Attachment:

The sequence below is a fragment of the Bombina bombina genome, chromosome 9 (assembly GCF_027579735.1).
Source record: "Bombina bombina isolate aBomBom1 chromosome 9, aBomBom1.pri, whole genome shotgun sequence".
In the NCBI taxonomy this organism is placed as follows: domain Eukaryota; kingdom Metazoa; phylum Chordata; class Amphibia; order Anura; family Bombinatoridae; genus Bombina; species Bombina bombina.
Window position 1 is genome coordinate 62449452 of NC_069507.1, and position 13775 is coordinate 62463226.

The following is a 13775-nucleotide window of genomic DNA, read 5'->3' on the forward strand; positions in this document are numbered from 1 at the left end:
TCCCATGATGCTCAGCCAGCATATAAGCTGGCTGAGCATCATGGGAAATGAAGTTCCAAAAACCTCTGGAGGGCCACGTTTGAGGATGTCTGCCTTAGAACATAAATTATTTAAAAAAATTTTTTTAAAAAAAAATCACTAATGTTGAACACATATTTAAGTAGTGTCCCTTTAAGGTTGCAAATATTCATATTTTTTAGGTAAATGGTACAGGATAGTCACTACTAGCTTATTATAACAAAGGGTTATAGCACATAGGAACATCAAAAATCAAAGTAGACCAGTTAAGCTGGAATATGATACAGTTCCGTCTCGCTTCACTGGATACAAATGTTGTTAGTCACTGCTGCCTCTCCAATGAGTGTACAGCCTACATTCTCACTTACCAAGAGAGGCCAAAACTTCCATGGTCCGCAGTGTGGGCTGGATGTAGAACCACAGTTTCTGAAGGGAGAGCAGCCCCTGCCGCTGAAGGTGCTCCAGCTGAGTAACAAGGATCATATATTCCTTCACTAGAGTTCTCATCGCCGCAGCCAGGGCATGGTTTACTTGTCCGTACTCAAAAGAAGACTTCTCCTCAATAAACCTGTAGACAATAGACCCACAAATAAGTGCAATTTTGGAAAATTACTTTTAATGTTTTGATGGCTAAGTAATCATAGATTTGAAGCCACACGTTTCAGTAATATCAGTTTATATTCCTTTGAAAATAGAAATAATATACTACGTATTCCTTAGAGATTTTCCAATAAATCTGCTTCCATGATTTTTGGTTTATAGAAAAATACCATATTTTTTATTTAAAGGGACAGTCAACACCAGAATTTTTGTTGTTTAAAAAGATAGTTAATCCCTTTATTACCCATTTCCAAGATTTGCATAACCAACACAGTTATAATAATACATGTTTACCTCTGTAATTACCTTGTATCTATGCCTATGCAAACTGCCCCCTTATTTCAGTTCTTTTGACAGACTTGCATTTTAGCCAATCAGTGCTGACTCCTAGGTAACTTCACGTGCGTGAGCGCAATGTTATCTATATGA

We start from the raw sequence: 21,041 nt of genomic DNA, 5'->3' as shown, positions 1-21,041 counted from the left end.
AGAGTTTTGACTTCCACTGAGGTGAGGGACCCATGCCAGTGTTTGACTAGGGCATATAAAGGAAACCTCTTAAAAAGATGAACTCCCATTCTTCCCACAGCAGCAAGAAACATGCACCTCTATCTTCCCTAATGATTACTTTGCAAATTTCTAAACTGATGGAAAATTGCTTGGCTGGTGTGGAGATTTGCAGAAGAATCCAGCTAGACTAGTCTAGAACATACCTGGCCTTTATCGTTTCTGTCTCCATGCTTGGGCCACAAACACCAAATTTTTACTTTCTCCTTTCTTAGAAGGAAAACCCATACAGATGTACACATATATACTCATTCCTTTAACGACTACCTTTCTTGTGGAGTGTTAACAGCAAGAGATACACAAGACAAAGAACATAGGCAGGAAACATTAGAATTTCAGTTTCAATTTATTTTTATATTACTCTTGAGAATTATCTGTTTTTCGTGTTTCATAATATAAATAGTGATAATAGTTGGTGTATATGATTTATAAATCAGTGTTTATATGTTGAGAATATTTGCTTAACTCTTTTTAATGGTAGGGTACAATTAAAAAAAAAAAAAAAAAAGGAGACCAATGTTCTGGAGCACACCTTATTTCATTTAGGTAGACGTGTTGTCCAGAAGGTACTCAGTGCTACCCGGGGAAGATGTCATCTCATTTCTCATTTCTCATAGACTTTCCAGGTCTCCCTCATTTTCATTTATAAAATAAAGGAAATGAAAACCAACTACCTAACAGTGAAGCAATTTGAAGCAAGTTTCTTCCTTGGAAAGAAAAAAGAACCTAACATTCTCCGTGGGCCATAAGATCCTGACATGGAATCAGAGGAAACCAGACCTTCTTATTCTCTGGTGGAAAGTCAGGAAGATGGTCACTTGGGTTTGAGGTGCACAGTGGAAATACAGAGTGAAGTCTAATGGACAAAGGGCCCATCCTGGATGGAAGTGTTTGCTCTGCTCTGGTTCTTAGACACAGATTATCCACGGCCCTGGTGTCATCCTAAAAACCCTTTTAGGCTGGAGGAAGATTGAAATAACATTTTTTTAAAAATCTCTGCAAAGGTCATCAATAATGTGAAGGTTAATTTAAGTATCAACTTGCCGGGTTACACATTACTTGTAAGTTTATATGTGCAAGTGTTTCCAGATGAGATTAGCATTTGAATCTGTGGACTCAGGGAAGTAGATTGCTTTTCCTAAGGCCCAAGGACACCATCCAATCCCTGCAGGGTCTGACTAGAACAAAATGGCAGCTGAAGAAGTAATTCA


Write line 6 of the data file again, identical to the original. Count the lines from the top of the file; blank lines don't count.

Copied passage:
TCCCATGATGCTCAGCCAGCATATAAGCTGGCTGAGCATCATGGGAAATGAAGTTCCAAAAACCTCTGGAGGGCCACGTTTGAGGATGTCTGCCTTAGAACATAAATTATTTAAAAAAATTTTTTTAAAAAAAAATCACTAATGTTGAACACATATTTAAGTAGTGTCCCTTTAAGGTTGCAAATATTCATATTTTTTAGGTAAATGGTACAGGATAGTCACTACTAGCTTATTATAACAAAGGGTTATAGCACATAGGAACATCAAAAATCAAAGTAGACCAGTTAAGCTGGAATATGATACAGTTCCGTCTCGCTTCACTGGATACAAATGTTGTTAGTCACTGCTGCCTCTCCAATGAGTGTACAGCCTACATTCTCACTTACCAAGAGAGGCCAAAACTTCCATGGTCCGCAGTGTGGGCTGGATGTAGAACCACAGTTTCTGAAGGGAGAGCAGCCCCTGCCGCTGAAGGTGCTCCAGCTGAGTAACAAGGATCATATATTCCTTCACTAGAGTTCTCATCGCCGCAGCCAGGGCATGGTTTACTTGTCCGTACTCAAAAGAAGACTTCTCCTCAATAAACCTGTAGACAATAGACCCACAAATAAGTGCAATTTTGGAAAATTACTTTTAATGTTTTGATGGCTAAGTAATCATAGATTTGAAGCCACACGTTTCAGTAATATCAGTTTATATTCCTTTGAAAATAGAAATAATATACTACGTATTCCTTAGAGATTTTCCAATAAATCTGCTTCCATGATTTTTGGTTTATAGAAAAATACCATATTTTTTATTTAAAGGGACAGTCAACACCAGAATTTTTGTTGTTTAAAAAGATAGTTAATCCCTTTATTACCCATTTCCAAGATTTGCATAACCAACACAGTTATAATAATACATGTTTACCTCTGTAATTACCTTGTATCTATGCCTATGCAAACTGCCCCCTTATTTCAGTTCTTTTGACAGACTTGCATTTTAGCCAATCAGTGCTGACTCCTAGGTAACTTCACGTGCGTGAGCGCAATGTTATCTATATGA